MESOP REPORT : SAUDI MANPADS NOW FOR OPPOSITION ? – Syria Daily: Russia on Defensive as Aleppo Bombing Continues

September 27 – By Scott Lucas – eaworldview – Facing one of its most difficult political positions since its military intervention in September 2015, Russia tried on Monday to shift attention from continuing Russian-regime airstrikes that have killed almost 400 people in Syria’s largest city Aleppo.

Local rescue workers and journalists said about 60 pro-Assad strikes hit Aleppo early Monday. The attacks eased during the day, but the Local Coordination Committees said 31 people were killed in districts like Sukkari, Mashhad, Karm_Homd, and Bustan_Qasr.

The Russian-regime assault was renewed eight days ago, hours after the Syrian military declared an end to the short-lived US-Russian ceasefire, attacking a UN aid convoy west of Aleppo. Since then, attacks have been near-constant on the opposition areas in and near the city.In Russia’s latest defense, Kremlin spokesman Dmitri Peskov said on Monday that the allegation of Russian “barbarism” — leveled by the US, British, and French Ambassadors at the UN Security Council — was not appropriate: “We note the overall unacceptable tone and rhetoric of the representatives of the United Kingdom and the United States, which can damage and harm our relations.”

Peskov tried to shift attention to the rebels: “Terrorists are using the cease-fire regime to regroup, to replenish their arsenals and for obvious preparations to carry out attacks”.

The spokesman claimed that, while a recent ceasefire in Syria had “little effect”, Moscow was “not losing the hope and political will to use maximum efforts to reach the point of political settlement in Syria”. “So far it’s been hard,” he added.

Rescue Services Depleted, Water Cut Off

Bebars Mishal, a civil defense worker in opposition-held Aleppo, said of the latest bombardment, “It’s the same situation. Especially at night, the bombardment intensifies, it becomes more violent, using all kinds of weapons, phosphorous and napalm and cluster bombs.”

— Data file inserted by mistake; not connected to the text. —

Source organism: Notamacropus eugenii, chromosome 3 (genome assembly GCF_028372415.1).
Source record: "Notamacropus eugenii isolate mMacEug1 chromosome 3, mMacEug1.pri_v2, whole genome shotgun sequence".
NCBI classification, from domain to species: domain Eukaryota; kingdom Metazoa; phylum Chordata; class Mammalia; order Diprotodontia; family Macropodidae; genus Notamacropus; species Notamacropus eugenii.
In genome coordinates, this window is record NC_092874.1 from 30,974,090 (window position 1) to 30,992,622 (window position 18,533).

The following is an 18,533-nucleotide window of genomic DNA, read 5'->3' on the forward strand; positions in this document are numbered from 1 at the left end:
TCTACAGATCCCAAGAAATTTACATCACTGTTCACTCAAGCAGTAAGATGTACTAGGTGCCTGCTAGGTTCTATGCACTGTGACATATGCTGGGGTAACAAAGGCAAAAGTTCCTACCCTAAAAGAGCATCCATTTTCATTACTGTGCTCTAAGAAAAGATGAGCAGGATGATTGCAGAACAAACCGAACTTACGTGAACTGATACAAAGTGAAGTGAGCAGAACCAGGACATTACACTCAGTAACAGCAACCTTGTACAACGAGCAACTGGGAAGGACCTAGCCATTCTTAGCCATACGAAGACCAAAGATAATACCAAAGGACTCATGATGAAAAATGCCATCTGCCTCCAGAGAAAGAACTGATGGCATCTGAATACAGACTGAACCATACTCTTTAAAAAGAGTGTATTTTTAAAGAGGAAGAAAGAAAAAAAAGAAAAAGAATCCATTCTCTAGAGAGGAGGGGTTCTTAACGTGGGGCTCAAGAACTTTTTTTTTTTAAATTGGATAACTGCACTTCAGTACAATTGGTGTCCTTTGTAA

Ammar al-Selmo, the head of the local White Helmets civil defense organization, said rescuers have only two fire trucks and three ambulances left, with three fire trucks, two ambulances, and three vans hit in the past week. An estimated 1.75 million people in Aleppo are without water. A pumping station for opposition-held east Aleppo, with an estimated 250,000 population, was destroyed by bombing. The 1.5 million in regime areas have also lost supply — because of a rebel cut-off in response to the attacks on east Aleppo and/or because of damage from the airstrikes.

“We are trying to respond…but we don’t know what tomorrow will bring,” Selmo said.

Aref al-Aref, an intensive care medical worker, added: Aleppo city’s hospitals are overwhelmed with wounded people….Things are starting to run out.

We are unable to bring anything in … not equipment and not even medical staff. Some medical staff are in the countryside, unable to come in because of the siege.

Brita Hagi Hassan, the President of the opposition Aleppo city council, spoke of an unprecedented assault: The planes are not leaving the skies at all….Life in the city is paralyzed. Everyone is cooped up in their homes, sitting in the basements. These missiles are even targeting the basements and shelters that we’d set up to protect people.

Kerry: Not “Delusional” to Work With Russia

While criticizing the Russian-regime bombing, US Secretary of State John Kerry defended his pursuit alongside Moscow of a ceasefire and political process.

Republican Senator John McCain said last week that Kerry was “intrepid but delusional” for putting too much faith in Russia.Kerry responded on Monday, during a trip to Colombia, that discussions had to be renewed:

The cause of what is happening is Assad and Russia wanting to pursue a military victory. Today there is no ceasefire and we’re not talking to them right now. And what’s happening? The place is being utterly destroyed. That’s not delusional. That’s a fact. After the escalation of Russian-regime airstrikes last week, including the attack on the UN aid convoy, Kerry briefly raised the idea of grounding Russian and Syrian warplanes over areas of humanitarian need. However, both Damascus and Moscow immediately rebuffed the proposal.

A US official raised a different possibility, saying that Saudi Arabia might begin providing anti-aircraft weapons to rebels: “The Saudis have always thought that the way to get the Russians to back off is what worked in Afghanistan 30 years ago – negating their air power by giving [shoulder-mounted air defense] MANPADS to the mujahideen.”

He continued to hold Washington’s line that the weapons should not be supplied: “So far, we’ve been able to convince them that the risks of that are much higher today because we’re not dealing with a Soviet Union in retreat, but a Russian leader who’s bent on rebuilding Russian power and less likely to flinch.”